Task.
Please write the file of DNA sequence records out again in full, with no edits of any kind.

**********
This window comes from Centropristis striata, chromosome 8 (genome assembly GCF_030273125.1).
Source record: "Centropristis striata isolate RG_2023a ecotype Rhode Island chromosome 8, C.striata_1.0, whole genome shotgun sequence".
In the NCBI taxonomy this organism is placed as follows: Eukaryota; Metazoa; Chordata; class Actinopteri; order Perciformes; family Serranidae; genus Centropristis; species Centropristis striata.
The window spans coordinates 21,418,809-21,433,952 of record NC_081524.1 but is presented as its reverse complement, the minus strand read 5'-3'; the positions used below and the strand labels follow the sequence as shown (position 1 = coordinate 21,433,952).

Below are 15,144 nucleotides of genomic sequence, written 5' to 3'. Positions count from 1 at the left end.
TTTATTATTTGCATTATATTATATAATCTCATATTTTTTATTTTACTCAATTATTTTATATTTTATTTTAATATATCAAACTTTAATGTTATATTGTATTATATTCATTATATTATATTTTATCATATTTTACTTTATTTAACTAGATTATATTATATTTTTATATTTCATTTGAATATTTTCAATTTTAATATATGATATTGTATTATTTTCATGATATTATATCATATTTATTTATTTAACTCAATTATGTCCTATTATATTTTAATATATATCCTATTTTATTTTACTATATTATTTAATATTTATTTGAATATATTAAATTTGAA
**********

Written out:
This window comes from Centropristis striata, chromosome 8 (genome assembly GCF_030273125.1).
Source record: "Centropristis striata isolate RG_2023a ecotype Rhode Island chromosome 8, C.striata_1.0, whole genome shotgun sequence".
In the NCBI taxonomy this organism is placed as follows: Eukaryota; Metazoa; Chordata; class Actinopteri; order Perciformes; family Serranidae; genus Centropristis; species Centropristis striata.
The window spans coordinates 21,418,809-21,433,952 of record NC_081524.1 but is presented as its reverse complement, the minus strand read 5'-3'; the positions used below and the strand labels follow the sequence as shown (position 1 = coordinate 21,433,952).

Below are 15,144 nucleotides of genomic sequence, written 5' to 3'. Positions count from 1 at the left end.
TTTATTATTTGCATTATATTATATAATCTCATATTTTTTATTTTACTCAATTATTTTATATTTTATTTTAATATATCAAACTTTAATGTTATATTGTATTATATTCATTATATTATATTTTATCATATTTTACTTTATTTAACTAGATTATATTATATTTTTATATTTCATTTGAATATTTTCAATTTTAATATATGATATTGTATTATTTTCATGATATTATATCATATTTATTTATTTAACTCAATTATGTCCTATTATATTTTAATATATATCCTATTTTATTTTACTATATTATTTAATATTTATTTGAATATATTAAATTTGAA